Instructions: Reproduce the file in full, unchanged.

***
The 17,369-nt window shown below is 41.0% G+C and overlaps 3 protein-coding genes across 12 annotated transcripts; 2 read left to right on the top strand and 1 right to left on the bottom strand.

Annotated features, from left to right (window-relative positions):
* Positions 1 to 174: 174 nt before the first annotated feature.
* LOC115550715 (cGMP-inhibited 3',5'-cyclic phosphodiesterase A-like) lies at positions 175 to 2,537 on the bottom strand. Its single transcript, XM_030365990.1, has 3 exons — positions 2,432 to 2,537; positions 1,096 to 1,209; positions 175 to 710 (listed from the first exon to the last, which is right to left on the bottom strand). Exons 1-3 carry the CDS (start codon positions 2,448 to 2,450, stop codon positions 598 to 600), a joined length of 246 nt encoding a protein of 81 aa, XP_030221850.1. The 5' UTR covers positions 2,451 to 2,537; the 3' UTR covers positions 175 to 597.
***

The 17,369-nt window shown below is 41.0% G+C and overlaps 3 protein-coding genes across 12 annotated transcripts; 2 read left to right on the top strand and 1 right to left on the bottom strand.

Annotated features, from left to right (window-relative positions):
* Positions 1 to 174: 174 nt before the first annotated feature.
* LOC115550715 (cGMP-inhibited 3',5'-cyclic phosphodiesterase A-like) lies at positions 175 to 2,537 on the bottom strand. Its single transcript, XM_030365990.1, has 3 exons — positions 2,432 to 2,537; positions 1,096 to 1,209; positions 175 to 710 (listed from the first exon to the last, which is right to left on the bottom strand). Exons 1-3 carry the CDS (start codon positions 2,448 to 2,450, stop codon positions 598 to 600), a joined length of 246 nt encoding a protein of 81 aa, XP_030221850.1. The 5' UTR covers positions 2,451 to 2,537; the 3' UTR covers positions 175 to 597.